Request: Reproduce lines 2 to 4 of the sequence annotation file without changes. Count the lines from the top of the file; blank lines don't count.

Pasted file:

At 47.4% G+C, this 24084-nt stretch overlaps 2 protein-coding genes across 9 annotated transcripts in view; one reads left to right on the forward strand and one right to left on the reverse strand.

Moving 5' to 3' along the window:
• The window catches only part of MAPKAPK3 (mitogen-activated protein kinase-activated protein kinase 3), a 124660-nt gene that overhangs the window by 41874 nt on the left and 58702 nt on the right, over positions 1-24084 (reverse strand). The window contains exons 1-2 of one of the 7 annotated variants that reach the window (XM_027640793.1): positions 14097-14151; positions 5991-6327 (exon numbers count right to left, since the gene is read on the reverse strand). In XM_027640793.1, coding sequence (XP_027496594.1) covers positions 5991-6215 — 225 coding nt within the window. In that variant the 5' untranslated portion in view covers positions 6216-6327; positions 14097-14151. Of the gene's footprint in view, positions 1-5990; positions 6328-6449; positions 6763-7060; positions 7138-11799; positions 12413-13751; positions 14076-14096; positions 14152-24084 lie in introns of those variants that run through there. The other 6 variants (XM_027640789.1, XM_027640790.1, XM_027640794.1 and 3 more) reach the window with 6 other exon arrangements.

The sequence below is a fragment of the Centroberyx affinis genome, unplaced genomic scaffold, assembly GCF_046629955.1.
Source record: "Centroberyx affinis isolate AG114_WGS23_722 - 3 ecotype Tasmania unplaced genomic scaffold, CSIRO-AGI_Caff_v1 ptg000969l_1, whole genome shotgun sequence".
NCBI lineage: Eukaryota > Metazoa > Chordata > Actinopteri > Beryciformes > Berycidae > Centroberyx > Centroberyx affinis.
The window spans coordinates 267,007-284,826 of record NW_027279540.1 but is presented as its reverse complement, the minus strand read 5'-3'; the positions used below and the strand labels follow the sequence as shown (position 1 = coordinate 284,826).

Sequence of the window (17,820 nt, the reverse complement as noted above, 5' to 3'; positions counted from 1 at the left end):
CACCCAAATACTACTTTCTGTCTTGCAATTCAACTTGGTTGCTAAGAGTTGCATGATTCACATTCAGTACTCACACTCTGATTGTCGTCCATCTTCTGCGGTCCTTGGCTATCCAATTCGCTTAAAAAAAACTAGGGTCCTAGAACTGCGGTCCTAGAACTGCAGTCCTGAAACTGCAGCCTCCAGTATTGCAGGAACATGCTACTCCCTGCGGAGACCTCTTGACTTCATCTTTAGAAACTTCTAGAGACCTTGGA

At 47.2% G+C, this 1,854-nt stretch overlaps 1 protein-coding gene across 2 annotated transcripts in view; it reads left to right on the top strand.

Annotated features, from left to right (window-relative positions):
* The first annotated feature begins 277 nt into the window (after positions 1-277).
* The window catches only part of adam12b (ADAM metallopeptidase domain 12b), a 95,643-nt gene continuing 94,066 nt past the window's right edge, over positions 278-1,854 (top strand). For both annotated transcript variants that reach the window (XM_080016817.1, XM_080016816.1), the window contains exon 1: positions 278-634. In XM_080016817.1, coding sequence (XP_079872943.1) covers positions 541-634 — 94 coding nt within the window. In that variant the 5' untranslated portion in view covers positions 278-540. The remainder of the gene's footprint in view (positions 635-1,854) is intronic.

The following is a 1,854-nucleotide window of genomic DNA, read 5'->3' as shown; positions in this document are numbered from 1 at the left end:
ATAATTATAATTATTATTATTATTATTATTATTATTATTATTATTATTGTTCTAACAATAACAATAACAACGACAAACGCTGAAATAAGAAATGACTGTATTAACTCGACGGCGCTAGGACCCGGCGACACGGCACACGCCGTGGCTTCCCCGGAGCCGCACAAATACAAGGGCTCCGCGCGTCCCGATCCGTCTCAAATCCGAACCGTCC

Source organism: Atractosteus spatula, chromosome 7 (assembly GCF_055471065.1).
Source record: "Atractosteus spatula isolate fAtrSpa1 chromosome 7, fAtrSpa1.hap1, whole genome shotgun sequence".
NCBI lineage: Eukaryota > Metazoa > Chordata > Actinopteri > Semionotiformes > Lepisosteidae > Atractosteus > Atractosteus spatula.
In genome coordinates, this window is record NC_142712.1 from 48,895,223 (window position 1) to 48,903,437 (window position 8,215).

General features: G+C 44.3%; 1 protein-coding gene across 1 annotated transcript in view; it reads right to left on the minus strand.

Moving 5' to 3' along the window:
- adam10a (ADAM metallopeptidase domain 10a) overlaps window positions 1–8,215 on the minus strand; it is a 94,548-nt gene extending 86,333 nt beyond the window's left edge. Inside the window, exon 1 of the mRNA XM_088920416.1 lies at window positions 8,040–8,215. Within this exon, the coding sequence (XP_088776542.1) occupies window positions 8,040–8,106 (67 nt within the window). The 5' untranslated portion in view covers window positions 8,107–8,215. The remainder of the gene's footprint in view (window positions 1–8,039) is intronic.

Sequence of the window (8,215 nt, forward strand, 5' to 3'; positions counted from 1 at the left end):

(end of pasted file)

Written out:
Moving 5' to 3' along the window:
• The window catches only part of MAPKAPK3 (mitogen-activated protein kinase-activated protein kinase 3), a 124660-nt gene that overhangs the window by 41874 nt on the left and 58702 nt on the right, over positions 1-24084 (reverse strand). The window contains exons 1-2 of one of the 7 annotated variants that reach the window (XM_027640793.1): positions 14097-14151; positions 5991-6327 (exon numbers count right to left, since the gene is read on the reverse strand). In XM_027640793.1, coding sequence (XP_027496594.1) covers positions 5991-6215 — 225 coding nt within the window. In that variant the 5' untranslated portion in view covers positions 6216-6327; positions 14097-14151. Of the gene's footprint in view, positions 1-5990; positions 6328-6449; positions 6763-7060; positions 7138-11799; positions 12413-13751; positions 14076-14096; positions 14152-24084 lie in introns of those variants that run through there. The other 6 variants (XM_027640789.1, XM_027640790.1, XM_027640794.1 and 3 more) reach the window with 6 other exon arrangements.

The sequence below is a fragment of the Centroberyx affinis genome, unplaced genomic scaffold, assembly GCF_046629955.1.